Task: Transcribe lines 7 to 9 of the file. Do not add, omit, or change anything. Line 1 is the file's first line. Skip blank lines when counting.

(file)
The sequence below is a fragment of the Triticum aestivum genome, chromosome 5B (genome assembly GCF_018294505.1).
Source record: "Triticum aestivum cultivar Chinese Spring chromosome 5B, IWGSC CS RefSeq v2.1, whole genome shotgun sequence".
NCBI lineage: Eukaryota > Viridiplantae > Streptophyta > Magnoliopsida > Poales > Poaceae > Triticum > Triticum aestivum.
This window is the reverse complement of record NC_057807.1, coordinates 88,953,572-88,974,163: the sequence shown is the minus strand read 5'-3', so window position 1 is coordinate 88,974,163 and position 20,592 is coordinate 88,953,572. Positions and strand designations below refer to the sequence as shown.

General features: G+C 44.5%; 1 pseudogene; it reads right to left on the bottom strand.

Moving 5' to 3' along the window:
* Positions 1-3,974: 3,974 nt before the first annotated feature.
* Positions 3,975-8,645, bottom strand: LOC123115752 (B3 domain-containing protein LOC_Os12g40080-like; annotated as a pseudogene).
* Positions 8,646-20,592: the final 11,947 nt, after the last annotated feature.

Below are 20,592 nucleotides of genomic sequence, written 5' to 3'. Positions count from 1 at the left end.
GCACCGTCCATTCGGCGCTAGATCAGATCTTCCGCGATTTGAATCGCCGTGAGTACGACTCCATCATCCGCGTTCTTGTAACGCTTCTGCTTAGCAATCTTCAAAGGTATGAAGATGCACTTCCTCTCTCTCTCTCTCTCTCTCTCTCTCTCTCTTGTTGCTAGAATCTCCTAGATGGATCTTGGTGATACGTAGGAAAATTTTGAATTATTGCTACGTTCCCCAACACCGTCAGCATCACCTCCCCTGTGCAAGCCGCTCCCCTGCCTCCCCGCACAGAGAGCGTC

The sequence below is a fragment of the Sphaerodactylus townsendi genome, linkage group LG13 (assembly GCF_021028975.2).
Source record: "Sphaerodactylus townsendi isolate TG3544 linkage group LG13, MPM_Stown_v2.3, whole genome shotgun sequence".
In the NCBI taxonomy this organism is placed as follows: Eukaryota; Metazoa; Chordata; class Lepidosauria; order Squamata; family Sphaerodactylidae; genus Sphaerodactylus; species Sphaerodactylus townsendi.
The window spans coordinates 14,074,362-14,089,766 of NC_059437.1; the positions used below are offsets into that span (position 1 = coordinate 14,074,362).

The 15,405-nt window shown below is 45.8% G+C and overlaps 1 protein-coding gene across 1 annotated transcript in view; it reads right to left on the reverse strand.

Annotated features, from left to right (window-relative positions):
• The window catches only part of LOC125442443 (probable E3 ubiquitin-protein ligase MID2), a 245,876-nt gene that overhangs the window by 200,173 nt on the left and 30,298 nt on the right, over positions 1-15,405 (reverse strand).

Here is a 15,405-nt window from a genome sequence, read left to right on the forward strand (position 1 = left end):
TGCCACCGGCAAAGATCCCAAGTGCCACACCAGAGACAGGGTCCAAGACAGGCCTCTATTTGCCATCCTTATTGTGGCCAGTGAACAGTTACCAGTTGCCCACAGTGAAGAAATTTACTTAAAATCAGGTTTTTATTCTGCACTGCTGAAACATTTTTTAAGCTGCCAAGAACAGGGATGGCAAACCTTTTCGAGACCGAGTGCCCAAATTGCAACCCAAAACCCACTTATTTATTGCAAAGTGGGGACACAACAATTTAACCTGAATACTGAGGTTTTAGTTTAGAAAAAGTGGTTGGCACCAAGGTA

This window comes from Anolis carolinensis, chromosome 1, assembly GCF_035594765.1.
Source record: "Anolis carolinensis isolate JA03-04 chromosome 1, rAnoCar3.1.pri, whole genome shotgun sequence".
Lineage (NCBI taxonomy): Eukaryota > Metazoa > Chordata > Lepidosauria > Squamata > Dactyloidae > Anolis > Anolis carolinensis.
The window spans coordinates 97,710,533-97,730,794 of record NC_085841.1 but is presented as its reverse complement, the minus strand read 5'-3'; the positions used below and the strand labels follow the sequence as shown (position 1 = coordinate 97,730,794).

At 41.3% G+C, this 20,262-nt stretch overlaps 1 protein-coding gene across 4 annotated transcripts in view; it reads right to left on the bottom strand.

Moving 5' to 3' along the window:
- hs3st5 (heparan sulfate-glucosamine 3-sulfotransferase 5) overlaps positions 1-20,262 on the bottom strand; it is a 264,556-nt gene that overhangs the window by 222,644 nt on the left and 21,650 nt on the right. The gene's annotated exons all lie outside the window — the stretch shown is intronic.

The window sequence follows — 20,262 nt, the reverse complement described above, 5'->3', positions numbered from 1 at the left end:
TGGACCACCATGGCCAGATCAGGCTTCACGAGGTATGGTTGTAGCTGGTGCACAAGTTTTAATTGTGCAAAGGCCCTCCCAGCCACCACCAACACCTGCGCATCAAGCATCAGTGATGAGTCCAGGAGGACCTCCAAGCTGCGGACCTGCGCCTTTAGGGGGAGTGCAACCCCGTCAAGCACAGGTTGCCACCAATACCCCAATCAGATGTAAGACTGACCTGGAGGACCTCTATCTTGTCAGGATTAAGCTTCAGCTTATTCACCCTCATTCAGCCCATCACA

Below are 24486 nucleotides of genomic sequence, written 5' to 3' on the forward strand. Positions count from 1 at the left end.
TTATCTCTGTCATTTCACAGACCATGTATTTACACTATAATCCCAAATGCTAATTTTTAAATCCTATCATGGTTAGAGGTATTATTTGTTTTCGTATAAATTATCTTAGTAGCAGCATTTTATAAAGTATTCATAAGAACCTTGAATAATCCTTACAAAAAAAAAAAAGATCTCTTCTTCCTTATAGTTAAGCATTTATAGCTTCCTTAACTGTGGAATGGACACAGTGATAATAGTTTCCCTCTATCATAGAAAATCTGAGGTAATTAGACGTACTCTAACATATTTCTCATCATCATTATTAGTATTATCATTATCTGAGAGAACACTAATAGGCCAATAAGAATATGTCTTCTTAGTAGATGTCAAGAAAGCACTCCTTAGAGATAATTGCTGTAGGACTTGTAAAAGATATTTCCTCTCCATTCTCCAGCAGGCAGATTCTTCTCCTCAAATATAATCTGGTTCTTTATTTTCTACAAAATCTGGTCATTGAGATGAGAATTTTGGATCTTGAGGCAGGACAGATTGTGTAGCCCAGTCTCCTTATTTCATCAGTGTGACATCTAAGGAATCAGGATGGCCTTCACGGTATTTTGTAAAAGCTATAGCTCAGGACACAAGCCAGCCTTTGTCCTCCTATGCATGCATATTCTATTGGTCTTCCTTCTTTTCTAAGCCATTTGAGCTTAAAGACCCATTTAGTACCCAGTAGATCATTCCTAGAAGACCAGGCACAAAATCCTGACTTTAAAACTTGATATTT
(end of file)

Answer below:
* Positions 1-3,974: 3,974 nt before the first annotated feature.
* Positions 3,975-8,645, bottom strand: LOC123115752 (B3 domain-containing protein LOC_Os12g40080-like; annotated as a pseudogene).
* Positions 8,646-20,592: the final 11,947 nt, after the last annotated feature.